Over the longer term, however, the company will have to go beyond merely making the current procedures work more smoothly. It will have to totally revamp its production methods. Boeing's time-honored practices, designed for the pre-deregulation era when airlines blithely passed costs along to passengers, have allowed customers a nearly limitless selection of options for each aircraft ordered. Airlines could choose from more than 100 shades of white paint and nearly as many cockpit designs. Up to now, any carrier ordering a new 777 has been offered a mind-boggling 20,000 different options about galley and lavatory design and placement, each decision sparking a flurry of new engineering drawings and reams of computer printouts. The solution to this morass is to move to more modular manufacturing, offer customers fewer choices--say, a couple of hundred 777 galley and lavatory options--and stop trying to make each plane coming down the line a unique creation. That could help cut the time it typically takes to produce a new plane from the current 12 to 16 months to ten months or so.

Tom Gallagher, managing director for aerospace at CIBC Oppenheimer, argues that the company can't stop there. Instead, it should gradually outsource more and more components, letting low-cost subcontractors take the brunt of the manufacturing process. Says Gallagher: "Boeing ought to focus on what it does well--conceptualizing and designing things that fly. It's less good at making a lot of the stuff that goes into the plane."

Just how much cost can be wrung out of the system--and how soon--is a touchy subject around headquarters these days. During Woodard's reign as division president, the company signed dozens of contracts, including long-term deals with American, Delta, and Continental, that promised prompt delivery of a large number of planes--354 in 1997, 563 in 1998-- at mostly rock-bottom prices. Boeing's profitability in the deals was based on the assumption that production costs could be slashed quickly by 25%. In reality the company never came close to those savings, and projections today call for margins to stay thin for a while--2% to 3% this year, 1% to 3% in 2000. Stonecipher, who runs the production overhaul day to day, studiously avoids the grandiose promises of prior years. "Every good manufacturing organization in the world expects to get 4% to 5% productivity increases every year," he says. "We should too."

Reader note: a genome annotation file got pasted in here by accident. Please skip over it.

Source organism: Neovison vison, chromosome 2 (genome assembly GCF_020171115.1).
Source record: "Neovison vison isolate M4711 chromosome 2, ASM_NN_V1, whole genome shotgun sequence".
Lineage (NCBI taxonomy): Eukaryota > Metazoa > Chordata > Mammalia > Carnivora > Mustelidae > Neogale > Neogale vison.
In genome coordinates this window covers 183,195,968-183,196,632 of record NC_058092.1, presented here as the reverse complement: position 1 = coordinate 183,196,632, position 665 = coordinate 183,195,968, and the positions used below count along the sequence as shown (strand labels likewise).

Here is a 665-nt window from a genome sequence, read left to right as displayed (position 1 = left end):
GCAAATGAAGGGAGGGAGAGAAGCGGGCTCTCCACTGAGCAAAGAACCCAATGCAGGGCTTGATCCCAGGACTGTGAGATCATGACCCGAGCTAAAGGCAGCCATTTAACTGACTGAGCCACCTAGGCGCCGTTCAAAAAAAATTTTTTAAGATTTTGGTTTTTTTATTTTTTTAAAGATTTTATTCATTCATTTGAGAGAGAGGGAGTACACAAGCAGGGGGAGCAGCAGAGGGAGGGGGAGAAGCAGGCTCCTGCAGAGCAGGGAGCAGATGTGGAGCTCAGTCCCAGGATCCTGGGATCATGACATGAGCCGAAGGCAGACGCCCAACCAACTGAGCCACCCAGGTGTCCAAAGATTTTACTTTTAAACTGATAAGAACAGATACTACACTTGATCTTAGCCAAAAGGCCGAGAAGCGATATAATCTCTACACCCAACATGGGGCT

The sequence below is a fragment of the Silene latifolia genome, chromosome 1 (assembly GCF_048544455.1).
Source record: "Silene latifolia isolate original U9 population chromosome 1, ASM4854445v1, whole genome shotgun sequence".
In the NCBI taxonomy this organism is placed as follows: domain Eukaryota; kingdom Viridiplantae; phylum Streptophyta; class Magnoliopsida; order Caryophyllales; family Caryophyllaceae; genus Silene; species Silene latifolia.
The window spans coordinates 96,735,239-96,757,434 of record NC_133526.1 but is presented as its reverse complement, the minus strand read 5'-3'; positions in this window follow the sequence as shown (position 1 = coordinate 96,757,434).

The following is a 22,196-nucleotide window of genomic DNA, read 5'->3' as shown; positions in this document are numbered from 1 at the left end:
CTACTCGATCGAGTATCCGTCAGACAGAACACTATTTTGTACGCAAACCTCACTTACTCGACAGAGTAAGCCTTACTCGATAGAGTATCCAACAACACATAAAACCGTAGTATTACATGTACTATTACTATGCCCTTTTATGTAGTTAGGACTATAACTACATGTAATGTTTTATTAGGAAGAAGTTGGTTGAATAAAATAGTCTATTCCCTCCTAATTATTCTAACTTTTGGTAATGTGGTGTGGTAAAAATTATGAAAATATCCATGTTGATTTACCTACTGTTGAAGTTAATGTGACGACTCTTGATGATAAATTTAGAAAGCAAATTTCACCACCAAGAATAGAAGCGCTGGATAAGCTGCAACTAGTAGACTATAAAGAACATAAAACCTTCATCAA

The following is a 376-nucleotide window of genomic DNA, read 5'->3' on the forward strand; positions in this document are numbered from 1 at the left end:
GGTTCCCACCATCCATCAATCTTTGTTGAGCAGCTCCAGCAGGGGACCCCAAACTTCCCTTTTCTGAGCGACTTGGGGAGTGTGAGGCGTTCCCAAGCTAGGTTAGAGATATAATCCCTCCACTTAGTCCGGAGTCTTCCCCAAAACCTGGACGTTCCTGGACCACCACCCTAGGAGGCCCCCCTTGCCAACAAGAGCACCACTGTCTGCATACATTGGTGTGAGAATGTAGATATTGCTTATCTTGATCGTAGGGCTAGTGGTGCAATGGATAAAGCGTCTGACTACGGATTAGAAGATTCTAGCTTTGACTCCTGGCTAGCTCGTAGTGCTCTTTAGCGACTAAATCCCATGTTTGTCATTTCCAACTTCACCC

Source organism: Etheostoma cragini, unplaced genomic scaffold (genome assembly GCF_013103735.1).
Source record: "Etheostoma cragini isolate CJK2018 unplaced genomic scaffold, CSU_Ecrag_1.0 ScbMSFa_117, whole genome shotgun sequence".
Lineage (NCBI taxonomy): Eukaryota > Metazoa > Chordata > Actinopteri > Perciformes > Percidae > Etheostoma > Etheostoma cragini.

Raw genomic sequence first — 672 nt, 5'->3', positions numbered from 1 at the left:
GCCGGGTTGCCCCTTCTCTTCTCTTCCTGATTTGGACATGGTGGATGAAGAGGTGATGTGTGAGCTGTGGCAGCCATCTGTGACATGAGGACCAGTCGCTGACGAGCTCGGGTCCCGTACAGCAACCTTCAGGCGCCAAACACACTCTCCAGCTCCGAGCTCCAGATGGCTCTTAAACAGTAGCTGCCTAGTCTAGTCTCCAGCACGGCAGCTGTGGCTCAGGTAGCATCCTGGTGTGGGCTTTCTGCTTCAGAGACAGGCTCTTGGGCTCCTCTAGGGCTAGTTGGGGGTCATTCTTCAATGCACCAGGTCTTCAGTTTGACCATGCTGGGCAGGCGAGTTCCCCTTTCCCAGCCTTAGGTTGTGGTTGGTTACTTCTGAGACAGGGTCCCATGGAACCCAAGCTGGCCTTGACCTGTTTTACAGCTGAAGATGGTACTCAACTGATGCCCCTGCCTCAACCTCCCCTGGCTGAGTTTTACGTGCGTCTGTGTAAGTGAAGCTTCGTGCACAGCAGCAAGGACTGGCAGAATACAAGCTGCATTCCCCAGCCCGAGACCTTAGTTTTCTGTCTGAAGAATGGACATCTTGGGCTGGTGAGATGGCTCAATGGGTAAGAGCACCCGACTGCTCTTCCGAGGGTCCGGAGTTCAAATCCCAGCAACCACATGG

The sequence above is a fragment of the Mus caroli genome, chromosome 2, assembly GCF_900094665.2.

Business is much healthier at Boeing's military aircraft and missile group. The defense businesses, based in St. Louis, turned a nifty profit in 1998 despite flat Pentagon budgets, posting pretax earnings of $1.3 billion on revenues of $13 billion. Among the group's best performers: the F/A-18 strike fighter flown by the U.S. Navy and Marine Corps, the C-17 Globemaster cargo plane flown by the U.S. Air Force, the new F-22 Raptor fighter jet, and the AH-64D Apache Longbow helicopter. All are early in their production life and should turn a nice buck for Boeing for years to come. On top of all this profitable hardware, Boeing has broken into a promising new service business: aerospace support. Boeing has recently won a series of contracts, some totaling more than $1 billion, to handle ground maintenance and logistics support for various U.S. military flight operations. The military division's one big drawback is that flat defense budgets around the world will limit revenue growth for the foreseeable future.